In the matter of Dish TV India Ltd. v. Prasar Bharti [CS (COMM) 347/2016], the Delhi High Court, vide its order dated July 16, 2019, granted an interim injunction restraining Prasar Bharti from using the mark ‘DD Free Dish’ or any other mark incorporating the Plaintiff’s mark DISH. The Court, on a prima facie view, held that the Defendant’s use of the prominent and essential part of the Plaintiff’s mark amounts to infringement.
The Plaintiff, Dish TV India Ltd., claimed that it has been providing ‘Direct to Home (DTH)’ broadcasting services under the mark DISHTV since 2003. The Plaintiff further claimed that DISHTV is registered since 2003 and is also protected under Copyright law. The Plaintiff alleged that the Defendant had deliberately renamed its ‘Free to Air DTH service’ from ‘DD Direct+’ to ‘FREE DISH’ and also adopted a device of a Dish which is an “integral and distinctive element” of the Plaintiff’s trademark. The Plaintiff further contended that by incorporating ‘DISH’, which is the prominent and essential part of the Plaintiff’s mark DISHTV, the Defendant was not only infringing the Plaintiff’s mark as well as the copyright therein, but also passing off its services as that of the Plaintiff.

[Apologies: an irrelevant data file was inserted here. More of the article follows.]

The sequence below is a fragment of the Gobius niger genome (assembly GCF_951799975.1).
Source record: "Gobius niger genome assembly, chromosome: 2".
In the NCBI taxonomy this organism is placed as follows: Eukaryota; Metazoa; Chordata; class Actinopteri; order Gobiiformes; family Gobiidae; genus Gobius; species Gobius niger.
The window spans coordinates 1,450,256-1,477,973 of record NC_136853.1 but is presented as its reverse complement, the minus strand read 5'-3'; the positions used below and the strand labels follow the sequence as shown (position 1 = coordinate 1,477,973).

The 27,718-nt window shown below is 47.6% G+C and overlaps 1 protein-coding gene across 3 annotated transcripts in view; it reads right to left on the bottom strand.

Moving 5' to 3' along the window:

The Defendant contended that – (i) there is no similarity between the marks DD Free Dish and DISHTV; and (ii) ‘DISH’ is a generic term used to describe equipment which receives the satellite signals and is common to the trade of DTH broadcasting services, owing to which no exclusive rights can be claimed therein.
On the issue of genericity, the Court opined that “…(a) it is not as if “Dish” or “Dish Antenna‟ is confined to DTH service ….and, (b) “Dish” or “Dish Antenna” is not essential to DTH service”, and accordingly held that “… “Dish” is not generic to DTH service or publici juris and/or common to the trade of DTH service”. Applying the test of use by the Defendant of the prominent part of the Plaintiff’s registered mark, the Court, on a prima facie basis, held that “a clear case of infringement is made out”.
The Court also observed that owing to the prevalence of public-private partnerships and ventures, consumers or the public at large might form an opinion that the Defendant’s services under the DD Free Dish mark are being provided in association with the Plaintiff. The presence of ‘DD’ in the Defendant’s mark was held to be insufficient to prevent such confusion.